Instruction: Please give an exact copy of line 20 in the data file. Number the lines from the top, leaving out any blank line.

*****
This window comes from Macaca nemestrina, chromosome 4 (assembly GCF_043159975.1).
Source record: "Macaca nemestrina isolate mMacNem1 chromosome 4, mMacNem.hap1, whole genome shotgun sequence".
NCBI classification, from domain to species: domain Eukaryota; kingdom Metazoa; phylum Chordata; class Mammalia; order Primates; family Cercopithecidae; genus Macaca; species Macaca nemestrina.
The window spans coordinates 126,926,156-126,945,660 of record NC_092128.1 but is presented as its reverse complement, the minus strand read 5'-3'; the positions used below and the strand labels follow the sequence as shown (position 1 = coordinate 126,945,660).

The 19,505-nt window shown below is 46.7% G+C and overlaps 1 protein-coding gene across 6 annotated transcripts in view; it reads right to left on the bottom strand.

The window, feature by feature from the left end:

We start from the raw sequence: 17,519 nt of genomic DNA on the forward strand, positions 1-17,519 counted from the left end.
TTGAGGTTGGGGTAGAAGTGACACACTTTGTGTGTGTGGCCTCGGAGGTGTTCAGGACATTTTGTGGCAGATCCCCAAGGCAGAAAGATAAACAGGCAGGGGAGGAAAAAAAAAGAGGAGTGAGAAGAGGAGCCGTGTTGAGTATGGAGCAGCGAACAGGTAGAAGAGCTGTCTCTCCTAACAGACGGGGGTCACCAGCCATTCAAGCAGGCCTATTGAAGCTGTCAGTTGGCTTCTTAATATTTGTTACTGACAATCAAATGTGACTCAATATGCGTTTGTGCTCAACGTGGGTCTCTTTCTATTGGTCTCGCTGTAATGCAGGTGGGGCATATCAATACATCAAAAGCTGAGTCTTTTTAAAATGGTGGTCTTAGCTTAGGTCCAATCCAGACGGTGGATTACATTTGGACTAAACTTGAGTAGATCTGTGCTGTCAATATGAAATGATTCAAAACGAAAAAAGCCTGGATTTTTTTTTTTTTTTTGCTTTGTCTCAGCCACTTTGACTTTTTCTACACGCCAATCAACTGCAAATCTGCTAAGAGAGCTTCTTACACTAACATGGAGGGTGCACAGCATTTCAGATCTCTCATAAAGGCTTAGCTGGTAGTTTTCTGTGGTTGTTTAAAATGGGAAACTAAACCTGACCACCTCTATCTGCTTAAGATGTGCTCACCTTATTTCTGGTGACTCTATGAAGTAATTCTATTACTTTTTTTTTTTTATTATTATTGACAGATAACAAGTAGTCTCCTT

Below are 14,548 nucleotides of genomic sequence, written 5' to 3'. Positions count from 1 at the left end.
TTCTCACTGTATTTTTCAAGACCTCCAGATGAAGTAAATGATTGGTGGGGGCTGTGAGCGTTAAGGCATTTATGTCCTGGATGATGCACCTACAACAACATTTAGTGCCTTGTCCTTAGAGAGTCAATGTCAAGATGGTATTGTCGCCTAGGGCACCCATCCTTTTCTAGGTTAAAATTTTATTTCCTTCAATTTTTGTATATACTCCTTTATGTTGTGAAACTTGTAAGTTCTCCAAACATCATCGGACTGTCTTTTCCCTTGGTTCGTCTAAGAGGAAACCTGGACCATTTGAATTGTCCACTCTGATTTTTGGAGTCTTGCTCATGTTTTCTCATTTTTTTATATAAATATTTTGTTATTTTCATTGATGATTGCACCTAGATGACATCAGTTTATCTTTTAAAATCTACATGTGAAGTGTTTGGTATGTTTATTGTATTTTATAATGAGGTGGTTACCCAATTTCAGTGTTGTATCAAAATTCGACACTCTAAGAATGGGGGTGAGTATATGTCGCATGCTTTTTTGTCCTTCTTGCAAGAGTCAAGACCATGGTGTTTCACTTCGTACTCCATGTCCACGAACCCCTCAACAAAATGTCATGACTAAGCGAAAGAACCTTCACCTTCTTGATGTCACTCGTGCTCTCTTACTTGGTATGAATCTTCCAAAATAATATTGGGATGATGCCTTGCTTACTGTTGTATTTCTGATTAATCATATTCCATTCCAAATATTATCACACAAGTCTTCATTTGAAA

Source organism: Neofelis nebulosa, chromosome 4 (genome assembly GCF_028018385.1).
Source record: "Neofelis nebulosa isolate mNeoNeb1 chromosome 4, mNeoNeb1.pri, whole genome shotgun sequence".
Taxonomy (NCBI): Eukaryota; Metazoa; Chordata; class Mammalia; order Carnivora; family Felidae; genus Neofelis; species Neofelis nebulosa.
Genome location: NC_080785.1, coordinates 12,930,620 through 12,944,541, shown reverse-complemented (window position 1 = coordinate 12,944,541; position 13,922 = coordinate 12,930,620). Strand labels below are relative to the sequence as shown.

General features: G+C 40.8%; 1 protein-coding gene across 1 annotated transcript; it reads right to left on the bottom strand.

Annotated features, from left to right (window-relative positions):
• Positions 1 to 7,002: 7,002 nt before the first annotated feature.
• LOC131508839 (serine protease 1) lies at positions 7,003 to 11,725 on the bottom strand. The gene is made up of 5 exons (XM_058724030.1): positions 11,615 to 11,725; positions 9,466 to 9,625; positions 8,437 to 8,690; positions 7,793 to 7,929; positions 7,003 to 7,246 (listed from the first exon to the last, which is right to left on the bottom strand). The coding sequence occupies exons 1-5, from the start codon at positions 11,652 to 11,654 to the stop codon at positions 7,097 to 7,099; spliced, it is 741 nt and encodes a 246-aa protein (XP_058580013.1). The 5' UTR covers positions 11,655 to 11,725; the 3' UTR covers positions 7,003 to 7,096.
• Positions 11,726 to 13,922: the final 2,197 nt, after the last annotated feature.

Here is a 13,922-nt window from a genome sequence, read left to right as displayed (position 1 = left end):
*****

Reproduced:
Here is a 13,922-nt window from a genome sequence, read left to right as displayed (position 1 = left end):